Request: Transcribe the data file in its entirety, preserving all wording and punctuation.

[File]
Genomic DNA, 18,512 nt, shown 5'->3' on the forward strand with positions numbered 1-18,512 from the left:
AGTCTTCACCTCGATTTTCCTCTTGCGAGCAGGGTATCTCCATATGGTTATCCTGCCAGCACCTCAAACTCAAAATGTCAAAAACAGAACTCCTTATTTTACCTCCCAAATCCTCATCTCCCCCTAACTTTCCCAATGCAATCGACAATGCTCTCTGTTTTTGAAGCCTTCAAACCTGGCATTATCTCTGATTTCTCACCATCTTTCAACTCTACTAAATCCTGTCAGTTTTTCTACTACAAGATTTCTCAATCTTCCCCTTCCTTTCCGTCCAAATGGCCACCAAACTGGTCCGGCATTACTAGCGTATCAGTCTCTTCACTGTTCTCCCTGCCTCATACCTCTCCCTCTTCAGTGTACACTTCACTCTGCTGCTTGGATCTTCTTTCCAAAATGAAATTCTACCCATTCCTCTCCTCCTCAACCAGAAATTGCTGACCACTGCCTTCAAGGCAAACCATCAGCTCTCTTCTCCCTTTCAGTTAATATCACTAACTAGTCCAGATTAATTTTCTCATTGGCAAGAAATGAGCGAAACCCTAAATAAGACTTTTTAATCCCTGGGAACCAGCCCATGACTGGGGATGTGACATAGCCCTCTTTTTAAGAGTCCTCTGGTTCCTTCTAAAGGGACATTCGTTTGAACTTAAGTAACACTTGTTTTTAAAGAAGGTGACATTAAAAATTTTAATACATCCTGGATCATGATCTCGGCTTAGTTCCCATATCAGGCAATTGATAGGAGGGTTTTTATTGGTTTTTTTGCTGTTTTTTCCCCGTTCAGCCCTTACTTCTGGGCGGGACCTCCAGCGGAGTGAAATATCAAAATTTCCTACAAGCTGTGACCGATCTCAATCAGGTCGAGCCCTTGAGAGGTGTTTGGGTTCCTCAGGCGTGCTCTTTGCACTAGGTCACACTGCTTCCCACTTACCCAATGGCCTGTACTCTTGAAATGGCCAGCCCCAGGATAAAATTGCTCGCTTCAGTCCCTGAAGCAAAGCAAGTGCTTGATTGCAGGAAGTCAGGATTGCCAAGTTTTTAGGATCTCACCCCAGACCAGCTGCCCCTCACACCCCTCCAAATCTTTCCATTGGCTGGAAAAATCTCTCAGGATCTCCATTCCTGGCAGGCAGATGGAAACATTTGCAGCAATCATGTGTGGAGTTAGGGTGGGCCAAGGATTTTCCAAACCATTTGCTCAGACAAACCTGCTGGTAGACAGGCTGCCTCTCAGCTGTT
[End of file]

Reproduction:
Genomic DNA, 18,512 nt, shown 5'->3' on the forward strand with positions numbered 1-18,512 from the left:
AGTCTTCACCTCGATTTTCCTCTTGCGAGCAGGGTATCTCCATATGGTTATCCTGCCAGCACCTCAAACTCAAAATGTCAAAAACAGAACTCCTTATTTTACCTCCCAAATCCTCATCTCCCCCTAACTTTCCCAATGCAATCGACAATGCTCTCTGTTTTTGAAGCCTTCAAACCTGGCATTATCTCTGATTTCTCACCATCTTTCAACTCTACTAAATCCTGTCAGTTTTTCTACTACAAGATTTCTCAATCTTCCCCTTCCTTTCCGTCCAAATGGCCACCAAACTGGTCCGGCATTACTAGCGTATCAGTCTCTTCACTGTTCTCCCTGCCTCATACCTCTCCCTCTTCAGTGTACACTTCACTCTGCTGCTTGGATCTTCTTTCCAAAATGAAATTCTACCCATTCCTCTCCTCCTCAACCAGAAATTGCTGACCACTGCCTTCAAGGCAAACCATCAGCTCTCTTCTCCCTTTCAGTTAATATCACTAACTAGTCCAGATTAATTTTCTCATTGGCAAGAAATGAGCGAAACCCTAAATAAGACTTTTTAATCCCTGGGAACCAGCCCATGACTGGGGATGTGACATAGCCCTCTTTTTAAGAGTCCTCTGGTTCCTTCTAAAGGGACATTCGTTTGAACTTAAGTAACACTTGTTTTTAAAGAAGGTGACATTAAAAATTTTAATACATCCTGGATCATGATCTCGGCTTAGTTCCCATATCAGGCAATTGATAGGAGGGTTTTTATTGGTTTTTTTGCTGTTTTTTCCCCGTTCAGCCCTTACTTCTGGGCGGGACCTCCAGCGGAGTGAAATATCAAAATTTCCTACAAGCTGTGACCGATCTCAATCAGGTCGAGCCCTTGAGAGGTGTTTGGGTTCCTCAGGCGTGCTCTTTGCACTAGGTCACACTGCTTCCCACTTACCCAATGGCCTGTACTCTTGAAATGGCCAGCCCCAGGATAAAATTGCTCGCTTCAGTCCCTGAAGCAAAGCAAGTGCTTGATTGCAGGAAGTCAGGATTGCCAAGTTTTTAGGATCTCACCCCAGACCAGCTGCCCCTCACACCCCTCCAAATCTTTCCATTGGCTGGAAAAATCTCTCAGGATCTCCATTCCTGGCAGGCAGATGGAAACATTTGCAGCAATCATGTGTGGAGTTAGGGTGGGCCAAGGATTTTCCAAACCATTTGCTCAGACAAACCTGCTGGTAGACAGGCTGCCTCTCAGCTGTT